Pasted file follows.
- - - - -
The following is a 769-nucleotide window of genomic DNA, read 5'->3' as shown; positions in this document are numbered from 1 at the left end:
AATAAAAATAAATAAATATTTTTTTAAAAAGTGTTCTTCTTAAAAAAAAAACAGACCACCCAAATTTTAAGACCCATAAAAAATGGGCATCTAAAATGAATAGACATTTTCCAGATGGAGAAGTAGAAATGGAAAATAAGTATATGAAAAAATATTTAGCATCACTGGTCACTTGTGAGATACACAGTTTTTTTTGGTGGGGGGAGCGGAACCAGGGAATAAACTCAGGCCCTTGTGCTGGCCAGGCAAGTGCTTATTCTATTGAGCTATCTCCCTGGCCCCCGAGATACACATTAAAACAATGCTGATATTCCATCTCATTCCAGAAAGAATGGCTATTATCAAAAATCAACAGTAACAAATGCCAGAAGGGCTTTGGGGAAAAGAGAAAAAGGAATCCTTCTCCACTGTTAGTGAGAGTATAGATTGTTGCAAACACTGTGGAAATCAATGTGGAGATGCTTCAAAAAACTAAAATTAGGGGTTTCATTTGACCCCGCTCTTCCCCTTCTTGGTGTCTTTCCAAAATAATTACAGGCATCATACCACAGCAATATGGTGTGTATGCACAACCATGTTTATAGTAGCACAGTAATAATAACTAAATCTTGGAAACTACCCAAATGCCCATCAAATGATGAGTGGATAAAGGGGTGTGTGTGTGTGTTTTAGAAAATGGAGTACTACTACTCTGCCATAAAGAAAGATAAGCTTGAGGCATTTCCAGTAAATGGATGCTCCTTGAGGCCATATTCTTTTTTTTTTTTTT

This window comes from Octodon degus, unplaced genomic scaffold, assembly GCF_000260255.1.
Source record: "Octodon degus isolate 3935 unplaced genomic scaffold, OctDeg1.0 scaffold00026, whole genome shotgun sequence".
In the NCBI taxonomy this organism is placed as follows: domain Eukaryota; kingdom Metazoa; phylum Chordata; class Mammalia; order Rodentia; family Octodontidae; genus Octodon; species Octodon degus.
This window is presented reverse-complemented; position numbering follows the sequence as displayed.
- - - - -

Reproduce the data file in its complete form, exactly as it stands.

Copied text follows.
The following is a 769-nucleotide window of genomic DNA, read 5'->3' as shown; positions in this document are numbered from 1 at the left end:
AATAAAAATAAATAAATATTTTTTTAAAAAGTGTTCTTCTTAAAAAAAAAACAGACCACCCAAATTTTAAGACCCATAAAAAATGGGCATCTAAAATGAATAGACATTTTCCAGATGGAGAAGTAGAAATGGAAAATAAGTATATGAAAAAATATTTAGCATCACTGGTCACTTGTGAGATACACAGTTTTTTTTGGTGGGGGGAGCGGAACCAGGGAATAAACTCAGGCCCTTGTGCTGGCCAGGCAAGTGCTTATTCTATTGAGCTATCTCCCTGGCCCCCGAGATACACATTAAAACAATGCTGATATTCCATCTCATTCCAGAAAGAATGGCTATTATCAAAAATCAACAGTAACAAATGCCAGAAGGGCTTTGGGGAAAAGAGAAAAAGGAATCCTTCTCCACTGTTAGTGAGAGTATAGATTGTTGCAAACACTGTGGAAATCAATGTGGAGATGCTTCAAAAAACTAAAATTAGGGGTTTCATTTGACCCCGCTCTTCCCCTTCTTGGTGTCTTTCCAAAATAATTACAGGCATCATACCACAGCAATATGGTGTGTATGCACAACCATGTTTATAGTAGCACAGTAATAATAACTAAATCTTGGAAACTACCCAAATGCCCATCAAATGATGAGTGGATAAAGGGGTGTGTGTGTGTGTTTTAGAAAATGGAGTACTACTACTCTGCCATAAAGAAAGATAAGCTTGAGGCATTTCCAGTAAATGGATGCTCCTTGAGGCCATATTCTTTTTTTTTTTTTT

This window comes from Octodon degus, unplaced genomic scaffold, assembly GCF_000260255.1.
Source record: "Octodon degus isolate 3935 unplaced genomic scaffold, OctDeg1.0 scaffold00026, whole genome shotgun sequence".
In the NCBI taxonomy this organism is placed as follows: domain Eukaryota; kingdom Metazoa; phylum Chordata; class Mammalia; order Rodentia; family Octodontidae; genus Octodon; species Octodon degus.
This window is presented reverse-complemented; position numbering follows the sequence as displayed.